Fatal Fury Special Image Album Part 1
Fatal Fury Special Image Album Part 1
April 21, 1994
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The widespread success of Fatal Fury Special led SNK to produce a two-part arranged album series. Featuring arrangements of all the character themes from the score, these albums preserved the concept of the gameplay and inspiration behind the original music. Nevertheless, they often enhanced them by incorporating richer stylings and live instruments. The first arranged album features the majority of the character themes from Fatal Fury 2.
The opening arrangement of the title theme sets the scene with its showy guitar leads and exuberant voiceovers. While a little brief and dated, it does a great job of capturing the spirit of a fighting tournament. The team keep the energy levels high with a segue into Terry Bogard’s “Kurikinton”. Arranger KONNY massively enhances the repetitious, derivative original with a big band arrangement featuring charismatic trumpet leads and colourful guitar passages. While the tutti are fantastic, the crowning moment is the extended piano solo from the 1:30 mark, above the authentic backing of walking bass and drum kit. The canned audience noise maintains the arena atmosphere, though many will find it distracts from the arrangement. Many will also find the voice effects of “Working Matador” irritating, though the compelling rhythms and stylish Spanish guitar parts largely make up for it.
Some of the most enjoyable arrangements on the album elaborate on SNK’s rock sound using true instruments rather than 90s synth. The themes for boss characters Billy Kane and Axel Hawk particularly stand out with their rock band performance. Electric guitarist Jun Kajiwara really brings these tracks to life with his mean riffs and flashy solos. The former even features some punk vocals, though — probably for the best — they aren’t expanded upon. Cheng Sinzan’s “Pangyago Houho” meanwhile is a fusion of rock stylings and traditional instruments. Though a few parts run flat, the majority of the composition is a vibrant and humorous expansion of the original. Another solid addition is “Brave Raiden” by Yoshihiko Kitamura, which drives the album towards its climax while preserving the arena rock sound.
The image album also features a song from the vocal single released in conjunction with the game. Entitled “The Beauties of Nature”, it is a surprising arrangement of idol Mai Shiranui’s theme. While Power Ranger‘s Reiko Chiba clearly resonated with young audiences in Japan, her youthful, untrained voice won’t appeal to most Westerners. The melody also sounds contrived when presented on vocals. Despite being co-produced by Tenpei Sato, the arrangement isn’t particularly convincing either. The passages featuring traditional Asian instruments are pleasant, but they clash terribly with the dated pop beats and cheesy string parts. In another questionable choice, the release ends with a full recording of Mozart’s “Dies Irae”, the basis of the final boss theme. Though a masterpiece composition, many regard it as a lazy addition to the game and it doesn’t particularly suit the theme of the album.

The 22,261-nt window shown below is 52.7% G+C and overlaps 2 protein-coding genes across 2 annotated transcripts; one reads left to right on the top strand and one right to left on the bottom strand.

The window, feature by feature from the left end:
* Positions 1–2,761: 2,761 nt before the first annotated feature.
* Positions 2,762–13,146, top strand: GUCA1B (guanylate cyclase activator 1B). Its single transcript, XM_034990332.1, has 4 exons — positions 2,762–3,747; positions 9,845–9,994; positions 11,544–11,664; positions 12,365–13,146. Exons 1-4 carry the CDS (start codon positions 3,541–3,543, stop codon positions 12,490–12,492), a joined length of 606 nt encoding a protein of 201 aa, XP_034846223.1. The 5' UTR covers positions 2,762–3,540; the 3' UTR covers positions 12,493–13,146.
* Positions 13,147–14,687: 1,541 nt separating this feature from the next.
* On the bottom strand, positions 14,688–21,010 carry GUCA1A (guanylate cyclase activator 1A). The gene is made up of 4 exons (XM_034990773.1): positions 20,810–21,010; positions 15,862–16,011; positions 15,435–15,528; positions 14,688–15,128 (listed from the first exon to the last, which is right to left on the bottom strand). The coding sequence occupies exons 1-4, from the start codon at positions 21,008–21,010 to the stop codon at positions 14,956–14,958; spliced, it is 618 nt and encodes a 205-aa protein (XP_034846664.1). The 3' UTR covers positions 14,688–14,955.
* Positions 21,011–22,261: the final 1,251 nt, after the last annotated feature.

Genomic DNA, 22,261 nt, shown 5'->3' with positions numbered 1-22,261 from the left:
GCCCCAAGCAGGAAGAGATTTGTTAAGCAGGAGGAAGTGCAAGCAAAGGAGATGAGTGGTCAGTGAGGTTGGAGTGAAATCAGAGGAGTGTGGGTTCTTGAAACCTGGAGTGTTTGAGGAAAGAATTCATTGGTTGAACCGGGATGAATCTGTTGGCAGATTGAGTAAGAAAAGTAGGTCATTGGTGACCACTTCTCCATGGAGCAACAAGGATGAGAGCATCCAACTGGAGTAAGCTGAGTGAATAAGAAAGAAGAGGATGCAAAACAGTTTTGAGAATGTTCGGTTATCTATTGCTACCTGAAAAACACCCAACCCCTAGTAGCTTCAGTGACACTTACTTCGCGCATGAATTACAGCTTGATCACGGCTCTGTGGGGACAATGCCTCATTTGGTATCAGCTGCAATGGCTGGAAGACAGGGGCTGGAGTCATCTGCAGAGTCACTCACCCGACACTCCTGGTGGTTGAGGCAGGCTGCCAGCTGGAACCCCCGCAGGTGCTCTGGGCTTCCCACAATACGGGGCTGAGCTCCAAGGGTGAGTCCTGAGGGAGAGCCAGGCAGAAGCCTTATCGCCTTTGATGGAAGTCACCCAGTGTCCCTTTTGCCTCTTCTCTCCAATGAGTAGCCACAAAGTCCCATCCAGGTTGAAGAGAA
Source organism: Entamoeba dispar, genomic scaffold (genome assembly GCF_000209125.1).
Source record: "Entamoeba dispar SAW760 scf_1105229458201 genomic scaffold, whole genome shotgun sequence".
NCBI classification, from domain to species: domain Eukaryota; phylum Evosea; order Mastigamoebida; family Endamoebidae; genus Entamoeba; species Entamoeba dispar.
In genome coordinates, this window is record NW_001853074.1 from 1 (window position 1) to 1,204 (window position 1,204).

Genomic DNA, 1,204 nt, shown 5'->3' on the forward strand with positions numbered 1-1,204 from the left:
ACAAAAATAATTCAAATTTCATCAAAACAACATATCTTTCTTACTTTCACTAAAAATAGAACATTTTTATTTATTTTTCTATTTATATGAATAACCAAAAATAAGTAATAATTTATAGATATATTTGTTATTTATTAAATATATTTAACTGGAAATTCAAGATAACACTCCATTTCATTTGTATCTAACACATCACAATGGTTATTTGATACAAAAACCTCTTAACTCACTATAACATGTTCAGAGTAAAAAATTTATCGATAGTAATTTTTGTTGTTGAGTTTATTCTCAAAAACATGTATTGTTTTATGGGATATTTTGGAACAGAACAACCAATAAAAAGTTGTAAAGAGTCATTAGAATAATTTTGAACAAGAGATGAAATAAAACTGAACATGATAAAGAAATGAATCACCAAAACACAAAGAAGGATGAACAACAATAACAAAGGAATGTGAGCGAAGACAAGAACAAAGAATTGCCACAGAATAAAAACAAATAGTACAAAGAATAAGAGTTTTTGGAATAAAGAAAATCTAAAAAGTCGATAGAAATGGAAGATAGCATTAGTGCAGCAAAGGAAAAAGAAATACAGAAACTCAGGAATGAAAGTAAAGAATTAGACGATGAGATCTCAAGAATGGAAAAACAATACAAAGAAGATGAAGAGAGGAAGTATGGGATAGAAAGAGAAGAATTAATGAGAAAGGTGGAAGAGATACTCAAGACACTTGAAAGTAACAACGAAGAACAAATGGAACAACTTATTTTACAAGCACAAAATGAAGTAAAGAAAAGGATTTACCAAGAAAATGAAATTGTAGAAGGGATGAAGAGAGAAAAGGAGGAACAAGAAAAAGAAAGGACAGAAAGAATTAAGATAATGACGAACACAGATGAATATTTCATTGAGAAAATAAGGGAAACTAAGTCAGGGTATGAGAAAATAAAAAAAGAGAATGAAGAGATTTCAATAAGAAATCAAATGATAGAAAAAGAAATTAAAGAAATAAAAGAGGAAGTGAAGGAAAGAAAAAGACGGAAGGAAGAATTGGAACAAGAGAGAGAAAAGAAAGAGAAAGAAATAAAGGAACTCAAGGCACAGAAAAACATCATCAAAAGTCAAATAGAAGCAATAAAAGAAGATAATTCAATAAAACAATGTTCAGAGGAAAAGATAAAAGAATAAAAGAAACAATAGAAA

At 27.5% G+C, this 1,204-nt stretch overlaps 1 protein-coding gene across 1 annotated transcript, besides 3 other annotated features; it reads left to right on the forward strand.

This image album definitely captures the concept of a fighting tournament and the images of the featured characters. Some of the arrangements, especially those dedicated to Terry, Billy, and Lawrence, are massive improvements on their mediocre originals with their ambitious arrangements and entertaining performances. That said, this album falls short of being a must-have. Additions such as the crowd noise and vocal performance are likely to irritate most listeners, while a few tracks damage the arch of the album. What’s more, it’s frustrating that only a selection of Fatal Fury Special‘s character roster is featured here and that the album was produced with a second part in mind. While not a must-have, its highlights will make it worthwhile for dedicated series’ fans.
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Posted on August 1, 2012 by Chris Greening. Last modified on August 1, 2012.